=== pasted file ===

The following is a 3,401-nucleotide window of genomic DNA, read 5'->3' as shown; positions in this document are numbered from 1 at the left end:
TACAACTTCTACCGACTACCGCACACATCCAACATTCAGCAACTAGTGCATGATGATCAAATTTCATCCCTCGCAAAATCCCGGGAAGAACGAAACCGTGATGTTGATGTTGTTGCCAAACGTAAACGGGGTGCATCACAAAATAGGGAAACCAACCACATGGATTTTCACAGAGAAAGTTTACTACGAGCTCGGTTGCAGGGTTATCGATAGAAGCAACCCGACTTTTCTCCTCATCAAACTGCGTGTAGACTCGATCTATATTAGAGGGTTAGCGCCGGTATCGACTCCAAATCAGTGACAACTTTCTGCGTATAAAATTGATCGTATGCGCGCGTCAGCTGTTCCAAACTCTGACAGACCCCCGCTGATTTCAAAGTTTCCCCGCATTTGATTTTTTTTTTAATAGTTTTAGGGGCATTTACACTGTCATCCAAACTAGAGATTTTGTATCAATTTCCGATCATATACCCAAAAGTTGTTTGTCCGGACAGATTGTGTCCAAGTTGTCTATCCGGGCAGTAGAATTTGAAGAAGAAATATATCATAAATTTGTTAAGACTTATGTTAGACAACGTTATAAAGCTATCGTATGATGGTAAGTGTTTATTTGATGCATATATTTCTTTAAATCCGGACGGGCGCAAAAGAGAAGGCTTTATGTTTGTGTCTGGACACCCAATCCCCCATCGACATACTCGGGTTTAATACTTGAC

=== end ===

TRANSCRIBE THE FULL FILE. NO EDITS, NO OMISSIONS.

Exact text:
The following is a 3,401-nucleotide window of genomic DNA, read 5'->3' as shown; positions in this document are numbered from 1 at the left end:
TACAACTTCTACCGACTACCGCACACATCCAACATTCAGCAACTAGTGCATGATGATCAAATTTCATCCCTCGCAAAATCCCGGGAAGAACGAAACCGTGATGTTGATGTTGTTGCCAAACGTAAACGGGGTGCATCACAAAATAGGGAAACCAACCACATGGATTTTCACAGAGAAAGTTTACTACGAGCTCGGTTGCAGGGTTATCGATAGAAGCAACCCGACTTTTCTCCTCATCAAACTGCGTGTAGACTCGATCTATATTAGAGGGTTAGCGCCGGTATCGACTCCAAATCAGTGACAACTTTCTGCGTATAAAATTGATCGTATGCGCGCGTCAGCTGTTCCAAACTCTGACAGACCCCCGCTGATTTCAAAGTTTCCCCGCATTTGATTTTTTTTTTAATAGTTTTAGGGGCATTTACACTGTCATCCAAACTAGAGATTTTGTATCAATTTCCGATCATATACCCAAAAGTTGTTTGTCCGGACAGATTGTGTCCAAGTTGTCTATCCGGGCAGTAGAATTTGAAGAAGAAATATATCATAAATTTGTTAAGACTTATGTTAGACAACGTTATAAAGCTATCGTATGATGGTAAGTGTTTATTTGATGCATATATTTCTTTAAATCCGGACGGGCGCAAAAGAGAAGGCTTTATGTTTGTGTCTGGACACCCAATCCCCCATCGACATACTCGGGTTTAATACTTGAC